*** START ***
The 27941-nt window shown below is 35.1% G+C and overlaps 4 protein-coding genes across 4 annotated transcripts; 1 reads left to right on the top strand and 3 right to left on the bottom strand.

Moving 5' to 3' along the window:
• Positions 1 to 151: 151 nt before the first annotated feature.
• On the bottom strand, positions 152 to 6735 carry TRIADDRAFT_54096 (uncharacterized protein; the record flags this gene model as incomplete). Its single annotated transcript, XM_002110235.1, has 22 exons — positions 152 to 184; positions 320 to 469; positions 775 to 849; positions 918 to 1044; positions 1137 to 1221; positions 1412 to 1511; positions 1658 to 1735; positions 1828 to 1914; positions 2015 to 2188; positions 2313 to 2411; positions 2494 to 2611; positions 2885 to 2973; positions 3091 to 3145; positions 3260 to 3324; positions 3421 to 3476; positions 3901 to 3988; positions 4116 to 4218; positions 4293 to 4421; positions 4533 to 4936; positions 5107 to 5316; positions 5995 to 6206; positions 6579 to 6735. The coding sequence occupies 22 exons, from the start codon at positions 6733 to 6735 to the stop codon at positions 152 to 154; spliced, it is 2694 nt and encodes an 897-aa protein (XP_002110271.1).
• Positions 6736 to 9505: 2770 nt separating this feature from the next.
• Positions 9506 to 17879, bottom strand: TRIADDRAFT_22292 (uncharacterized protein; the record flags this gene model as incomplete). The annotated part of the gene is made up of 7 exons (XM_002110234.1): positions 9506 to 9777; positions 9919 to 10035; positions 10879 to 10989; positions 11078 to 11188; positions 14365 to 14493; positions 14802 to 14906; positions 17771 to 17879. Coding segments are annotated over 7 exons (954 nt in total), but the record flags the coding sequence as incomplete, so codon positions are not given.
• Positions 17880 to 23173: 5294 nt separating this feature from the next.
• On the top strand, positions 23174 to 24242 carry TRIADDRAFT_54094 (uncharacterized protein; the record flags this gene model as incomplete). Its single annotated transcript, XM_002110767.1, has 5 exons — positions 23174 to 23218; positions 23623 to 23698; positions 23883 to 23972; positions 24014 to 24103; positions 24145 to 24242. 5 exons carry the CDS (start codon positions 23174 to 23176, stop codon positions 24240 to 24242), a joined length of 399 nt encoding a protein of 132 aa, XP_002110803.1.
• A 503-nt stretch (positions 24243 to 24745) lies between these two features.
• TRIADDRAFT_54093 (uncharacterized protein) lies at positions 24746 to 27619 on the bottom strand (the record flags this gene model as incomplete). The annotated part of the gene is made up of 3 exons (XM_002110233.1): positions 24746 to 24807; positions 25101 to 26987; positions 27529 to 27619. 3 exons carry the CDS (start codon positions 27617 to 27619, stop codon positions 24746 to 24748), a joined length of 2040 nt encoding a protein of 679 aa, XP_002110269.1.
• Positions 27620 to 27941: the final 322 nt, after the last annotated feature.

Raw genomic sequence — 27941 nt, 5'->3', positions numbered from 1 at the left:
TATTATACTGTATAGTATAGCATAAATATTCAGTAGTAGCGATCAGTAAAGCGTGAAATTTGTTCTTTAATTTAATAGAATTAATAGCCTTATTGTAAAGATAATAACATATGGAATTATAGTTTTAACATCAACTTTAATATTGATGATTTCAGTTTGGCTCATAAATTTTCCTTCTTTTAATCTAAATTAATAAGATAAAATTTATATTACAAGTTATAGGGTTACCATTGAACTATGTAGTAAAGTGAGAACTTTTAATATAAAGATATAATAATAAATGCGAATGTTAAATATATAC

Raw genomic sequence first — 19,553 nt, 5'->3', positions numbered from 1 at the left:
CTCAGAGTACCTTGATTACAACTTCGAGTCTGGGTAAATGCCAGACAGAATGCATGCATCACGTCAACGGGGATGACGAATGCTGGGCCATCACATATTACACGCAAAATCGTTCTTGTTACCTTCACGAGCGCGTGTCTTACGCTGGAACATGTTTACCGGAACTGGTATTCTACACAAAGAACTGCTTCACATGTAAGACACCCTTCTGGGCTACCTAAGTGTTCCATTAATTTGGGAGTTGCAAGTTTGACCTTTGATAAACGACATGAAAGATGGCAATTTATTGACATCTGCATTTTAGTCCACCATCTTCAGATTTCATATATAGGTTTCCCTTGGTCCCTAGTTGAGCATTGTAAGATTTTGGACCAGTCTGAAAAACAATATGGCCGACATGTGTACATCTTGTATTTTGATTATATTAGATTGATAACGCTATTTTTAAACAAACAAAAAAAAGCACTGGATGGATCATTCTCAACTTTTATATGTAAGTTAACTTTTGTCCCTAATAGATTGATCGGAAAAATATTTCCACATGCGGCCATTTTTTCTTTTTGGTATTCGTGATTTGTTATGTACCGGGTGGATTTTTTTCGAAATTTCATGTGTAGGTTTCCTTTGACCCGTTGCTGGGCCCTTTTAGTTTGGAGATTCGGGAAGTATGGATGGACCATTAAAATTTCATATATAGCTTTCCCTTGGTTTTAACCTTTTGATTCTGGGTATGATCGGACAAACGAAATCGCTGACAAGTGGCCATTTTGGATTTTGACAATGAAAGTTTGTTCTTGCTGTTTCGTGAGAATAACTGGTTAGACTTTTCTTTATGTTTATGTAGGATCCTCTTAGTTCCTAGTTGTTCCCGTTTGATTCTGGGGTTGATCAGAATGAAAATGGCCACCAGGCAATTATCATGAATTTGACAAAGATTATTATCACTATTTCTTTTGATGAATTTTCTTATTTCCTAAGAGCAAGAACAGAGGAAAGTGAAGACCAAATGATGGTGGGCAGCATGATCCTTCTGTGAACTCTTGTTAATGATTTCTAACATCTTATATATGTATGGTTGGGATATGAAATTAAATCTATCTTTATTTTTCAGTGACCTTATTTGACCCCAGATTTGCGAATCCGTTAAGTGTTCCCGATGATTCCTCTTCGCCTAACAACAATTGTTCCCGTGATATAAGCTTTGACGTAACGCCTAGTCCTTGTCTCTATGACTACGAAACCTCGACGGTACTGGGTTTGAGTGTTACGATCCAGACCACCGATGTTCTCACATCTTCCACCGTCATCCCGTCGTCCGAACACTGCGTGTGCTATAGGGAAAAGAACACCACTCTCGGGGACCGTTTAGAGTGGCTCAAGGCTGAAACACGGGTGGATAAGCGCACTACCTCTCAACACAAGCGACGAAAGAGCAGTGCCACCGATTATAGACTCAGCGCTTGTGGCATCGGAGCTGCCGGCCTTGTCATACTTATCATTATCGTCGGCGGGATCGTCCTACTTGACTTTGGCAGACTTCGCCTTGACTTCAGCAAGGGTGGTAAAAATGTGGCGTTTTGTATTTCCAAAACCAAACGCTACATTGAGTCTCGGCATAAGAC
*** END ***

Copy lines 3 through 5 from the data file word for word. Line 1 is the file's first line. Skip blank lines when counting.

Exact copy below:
• Positions 1 to 151: 151 nt before the first annotated feature.
• On the bottom strand, positions 152 to 6735 carry TRIADDRAFT_54096 (uncharacterized protein; the record flags this gene model as incomplete). Its single annotated transcript, XM_002110235.1, has 22 exons — positions 152 to 184; positions 320 to 469; positions 775 to 849; positions 918 to 1044; positions 1137 to 1221; positions 1412 to 1511; positions 1658 to 1735; positions 1828 to 1914; positions 2015 to 2188; positions 2313 to 2411; positions 2494 to 2611; positions 2885 to 2973; positions 3091 to 3145; positions 3260 to 3324; positions 3421 to 3476; positions 3901 to 3988; positions 4116 to 4218; positions 4293 to 4421; positions 4533 to 4936; positions 5107 to 5316; positions 5995 to 6206; positions 6579 to 6735. The coding sequence occupies 22 exons, from the start codon at positions 6733 to 6735 to the stop codon at positions 152 to 154; spliced, it is 2694 nt and encodes an 897-aa protein (XP_002110271.1).
• Positions 6736 to 9505: 2770 nt separating this feature from the next.